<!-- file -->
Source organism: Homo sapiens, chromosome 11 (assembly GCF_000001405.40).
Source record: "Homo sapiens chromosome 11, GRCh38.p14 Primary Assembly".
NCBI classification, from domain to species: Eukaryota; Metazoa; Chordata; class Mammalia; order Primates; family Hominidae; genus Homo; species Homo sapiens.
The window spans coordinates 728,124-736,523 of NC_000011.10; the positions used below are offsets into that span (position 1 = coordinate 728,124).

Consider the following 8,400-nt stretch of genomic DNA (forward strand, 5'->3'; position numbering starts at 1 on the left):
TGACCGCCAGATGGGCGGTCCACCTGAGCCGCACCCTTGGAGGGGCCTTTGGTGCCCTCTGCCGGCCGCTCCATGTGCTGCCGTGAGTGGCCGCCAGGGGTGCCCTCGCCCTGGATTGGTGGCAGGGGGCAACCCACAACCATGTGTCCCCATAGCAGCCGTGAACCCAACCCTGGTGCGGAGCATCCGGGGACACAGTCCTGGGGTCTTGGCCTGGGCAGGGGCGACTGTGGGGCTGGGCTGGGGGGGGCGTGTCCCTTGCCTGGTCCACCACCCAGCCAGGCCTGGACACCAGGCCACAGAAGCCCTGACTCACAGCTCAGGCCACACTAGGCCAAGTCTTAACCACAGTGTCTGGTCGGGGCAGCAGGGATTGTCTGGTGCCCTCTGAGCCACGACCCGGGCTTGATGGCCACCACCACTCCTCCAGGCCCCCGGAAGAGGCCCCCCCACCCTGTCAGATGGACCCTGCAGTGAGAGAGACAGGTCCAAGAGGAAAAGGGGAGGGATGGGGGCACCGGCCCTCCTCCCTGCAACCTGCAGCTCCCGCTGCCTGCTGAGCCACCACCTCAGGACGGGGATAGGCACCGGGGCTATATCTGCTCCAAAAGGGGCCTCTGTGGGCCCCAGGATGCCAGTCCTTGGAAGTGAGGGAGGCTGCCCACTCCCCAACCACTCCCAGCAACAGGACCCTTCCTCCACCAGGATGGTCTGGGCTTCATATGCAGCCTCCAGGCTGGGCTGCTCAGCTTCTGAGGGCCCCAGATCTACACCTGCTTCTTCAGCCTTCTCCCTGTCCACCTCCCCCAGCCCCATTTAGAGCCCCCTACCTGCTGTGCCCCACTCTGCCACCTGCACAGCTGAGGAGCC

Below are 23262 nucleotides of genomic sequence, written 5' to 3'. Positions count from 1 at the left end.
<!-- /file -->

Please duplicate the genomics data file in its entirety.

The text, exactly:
Source organism: Homo sapiens, chromosome 11 (assembly GCF_000001405.40).
Source record: "Homo sapiens chromosome 11, GRCh38.p14 Primary Assembly".
NCBI classification, from domain to species: Eukaryota; Metazoa; Chordata; class Mammalia; order Primates; family Hominidae; genus Homo; species Homo sapiens.
The window spans coordinates 728,124-736,523 of NC_000011.10; the positions used below are offsets into that span (position 1 = coordinate 728,124).

Consider the following 8,400-nt stretch of genomic DNA (forward strand, 5'->3'; position numbering starts at 1 on the left):
TGACCGCCAGATGGGCGGTCCACCTGAGCCGCACCCTTGGAGGGGCCTTTGGTGCCCTCTGCCGGCCGCTCCATGTGCTGCCGTGAGTGGCCGCCAGGGGTGCCCTCGCCCTGGATTGGTGGCAGGGGGCAACCCACAACCATGTGTCCCCATAGCAGCCGTGAACCCAACCCTGGTGCGGAGCATCCGGGGACACAGTCCTGGGGTCTTGGCCTGGGCAGGGGCGACTGTGGGGCTGGGCTGGGGGGGGCGTGTCCCTTGCCTGGTCCACCACCCAGCCAGGCCTGGACACCAGGCCACAGAAGCCCTGACTCACAGCTCAGGCCACACTAGGCCAAGTCTTAACCACAGTGTCTGGTCGGGGCAGCAGGGATTGTCTGGTGCCCTCTGAGCCACGACCCGGGCTTGATGGCCACCACCACTCCTCCAGGCCCCCGGAAGAGGCCCCCCCACCCTGTCAGATGGACCCTGCAGTGAGAGAGACAGGTCCAAGAGGAAAAGGGGAGGGATGGGGGCACCGGCCCTCCTCCCTGCAACCTGCAGCTCCCGCTGCCTGCTGAGCCACCACCTCAGGACGGGGATAGGCACCGGGGCTATATCTGCTCCAAAAGGGGCCTCTGTGGGCCCCAGGATGCCAGTCCTTGGAAGTGAGGGAGGCTGCCCACTCCCCAACCACTCCCAGCAACAGGACCCTTCCTCCACCAGGATGGTCTGGGCTTCATATGCAGCCTCCAGGCTGGGCTGCTCAGCTTCTGAGGGCCCCAGATCTACACCTGCTTCTTCAGCCTTCTCCCTGTCCACCTCCCCCAGCCCCATTTAGAGCCCCCTACCTGCTGTGCCCCACTCTGCCACCTGCACAGCTGAGGAGCC

Below are 23262 nucleotides of genomic sequence, written 5' to 3'. Positions count from 1 at the left end.